There is tremendous uncertainty in the estate tax law that may directly impact your estate planning documents. The federal estate tax and the federal generation-skipping transfer ("GST") tax have been repealed as of January 1, 2010. However, both taxes are scheduled to be reinstated—not at the 2009 levels, but as they existed in 2001—on January 1, 2011. The 2001 tax act included significant changes that have been implemented over the past decade, but also included a "sunset" provision that causes the estate tax law to revert back to pre-2001 law at the end of 2010. If this sounds like it is confusing, it is. Despite knowing since 2001 that these provisions would create chaos and uncertainty, Congress failed to act to create any kind of permanent fix for the estate tax before the limited repeal took effect.
This client alert will highlight the most significant issues raised by the repeal and subsequent reinstatement of the estate tax. We urge you to contact the Reed Smith attorney with whom you regularly interact so that he or she may connect you with an attorney on our Wealth Planning Team. We can then review your estate planning documents in order to ensure that your intent is carried out despite the changes and uncertainty in the law. For many clients, these changes may have little or no impact. However, in some cases, the impact could be dramatic and could result in unintentionally disinheriting a beneficiary.
Through the end of 2009, the law provided for a $3.5 million exemption from both the federal estate tax and the GST tax, a $1 million exemption from federal gift tax, a top estate tax and gift tax rate of 45 percent, and a full step-up in basis of assets passing from a decedent. As of January 1, 2010, the federal estate and GST taxes have been repealed, the federal gift tax remains in effect although with a lower top tax rate of 35 percent, and the full basis step-up has been eliminated. Absent Congressional action, on January 1, 2011, the estate and GST taxes will be reinstated, but with only a $1 million exemption and a top tax rate of 55 percent for estate and gift taxes. That means many more estates will be subject to estate tax than under the law as it existed December 31, 2009. The level of flux in estate tax planning is unprecedented.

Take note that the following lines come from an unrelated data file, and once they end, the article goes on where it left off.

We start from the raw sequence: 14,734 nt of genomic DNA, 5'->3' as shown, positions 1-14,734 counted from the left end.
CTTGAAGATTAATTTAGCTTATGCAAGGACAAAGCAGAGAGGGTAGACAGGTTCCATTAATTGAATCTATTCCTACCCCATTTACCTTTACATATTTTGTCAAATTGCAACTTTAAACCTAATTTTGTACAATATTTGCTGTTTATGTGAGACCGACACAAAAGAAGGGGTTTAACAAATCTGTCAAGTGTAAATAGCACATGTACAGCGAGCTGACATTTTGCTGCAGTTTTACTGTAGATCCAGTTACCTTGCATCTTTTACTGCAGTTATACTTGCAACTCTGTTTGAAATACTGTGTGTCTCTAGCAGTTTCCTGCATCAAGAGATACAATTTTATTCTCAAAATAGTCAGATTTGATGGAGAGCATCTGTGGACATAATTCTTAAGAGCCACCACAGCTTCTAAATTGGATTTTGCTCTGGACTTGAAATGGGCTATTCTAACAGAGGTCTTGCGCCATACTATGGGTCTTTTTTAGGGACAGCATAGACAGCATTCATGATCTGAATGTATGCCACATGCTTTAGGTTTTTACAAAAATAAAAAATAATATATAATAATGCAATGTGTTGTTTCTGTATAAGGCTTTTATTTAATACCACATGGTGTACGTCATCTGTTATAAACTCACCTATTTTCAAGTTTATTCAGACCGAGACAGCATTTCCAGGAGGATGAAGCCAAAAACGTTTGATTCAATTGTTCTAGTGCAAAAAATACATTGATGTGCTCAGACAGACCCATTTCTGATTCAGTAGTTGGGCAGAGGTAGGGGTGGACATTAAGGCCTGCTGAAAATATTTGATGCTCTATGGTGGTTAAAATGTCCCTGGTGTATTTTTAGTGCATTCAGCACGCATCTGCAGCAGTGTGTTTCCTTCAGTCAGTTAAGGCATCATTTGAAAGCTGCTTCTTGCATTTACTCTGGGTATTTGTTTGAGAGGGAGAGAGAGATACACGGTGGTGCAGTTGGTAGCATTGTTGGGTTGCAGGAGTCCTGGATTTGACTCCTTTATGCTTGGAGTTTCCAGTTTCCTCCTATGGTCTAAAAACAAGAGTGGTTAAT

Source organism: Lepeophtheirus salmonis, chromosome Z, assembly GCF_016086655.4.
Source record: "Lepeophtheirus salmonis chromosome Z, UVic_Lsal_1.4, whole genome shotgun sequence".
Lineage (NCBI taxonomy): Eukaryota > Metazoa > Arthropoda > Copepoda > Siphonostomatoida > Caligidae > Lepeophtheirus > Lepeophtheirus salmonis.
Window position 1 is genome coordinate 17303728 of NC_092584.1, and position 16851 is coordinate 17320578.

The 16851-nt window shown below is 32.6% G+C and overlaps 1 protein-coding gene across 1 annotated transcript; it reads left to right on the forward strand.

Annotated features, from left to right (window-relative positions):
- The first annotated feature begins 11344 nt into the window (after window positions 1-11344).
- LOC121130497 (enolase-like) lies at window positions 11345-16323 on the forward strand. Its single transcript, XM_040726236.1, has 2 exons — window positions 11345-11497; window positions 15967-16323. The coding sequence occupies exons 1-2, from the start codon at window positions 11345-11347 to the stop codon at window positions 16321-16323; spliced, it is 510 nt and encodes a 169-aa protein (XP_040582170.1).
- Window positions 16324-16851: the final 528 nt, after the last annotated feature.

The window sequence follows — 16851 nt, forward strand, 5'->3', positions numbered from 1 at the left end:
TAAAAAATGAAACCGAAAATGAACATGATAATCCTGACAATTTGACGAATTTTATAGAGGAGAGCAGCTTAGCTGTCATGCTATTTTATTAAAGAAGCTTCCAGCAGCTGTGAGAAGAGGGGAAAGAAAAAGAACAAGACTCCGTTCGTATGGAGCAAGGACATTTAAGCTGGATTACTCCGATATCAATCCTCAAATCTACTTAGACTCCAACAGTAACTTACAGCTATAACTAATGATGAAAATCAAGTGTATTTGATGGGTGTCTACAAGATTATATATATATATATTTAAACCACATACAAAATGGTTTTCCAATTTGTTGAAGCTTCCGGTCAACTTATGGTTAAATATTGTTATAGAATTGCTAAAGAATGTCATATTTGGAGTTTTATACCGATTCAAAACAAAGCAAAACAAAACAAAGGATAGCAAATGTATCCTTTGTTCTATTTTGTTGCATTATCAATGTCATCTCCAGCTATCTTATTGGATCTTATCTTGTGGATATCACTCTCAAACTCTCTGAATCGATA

Speculation has been widespread that Congress may take action on the estate tax sometime in 2010. The Democrats have indicated their intention to seek to reinstate retroactively the now-repealed estate tax. Republicans have been clear in their opposition to reinstatement of the estate tax. What all of this means is unclear. Congress could sit in deadlock on this issue until January 1, 2011, when reinstatement occurs under the terms of the 2001 tax act. A compromise permanent "fix" of the estate tax could be passed with a retroactive effective date of January 1, 2010. Such a retroactive reinstatement would almost certainly trigger a court challenge to the constitutionality of the retroactivity, and could leave us with uncertainty far beyond 2010.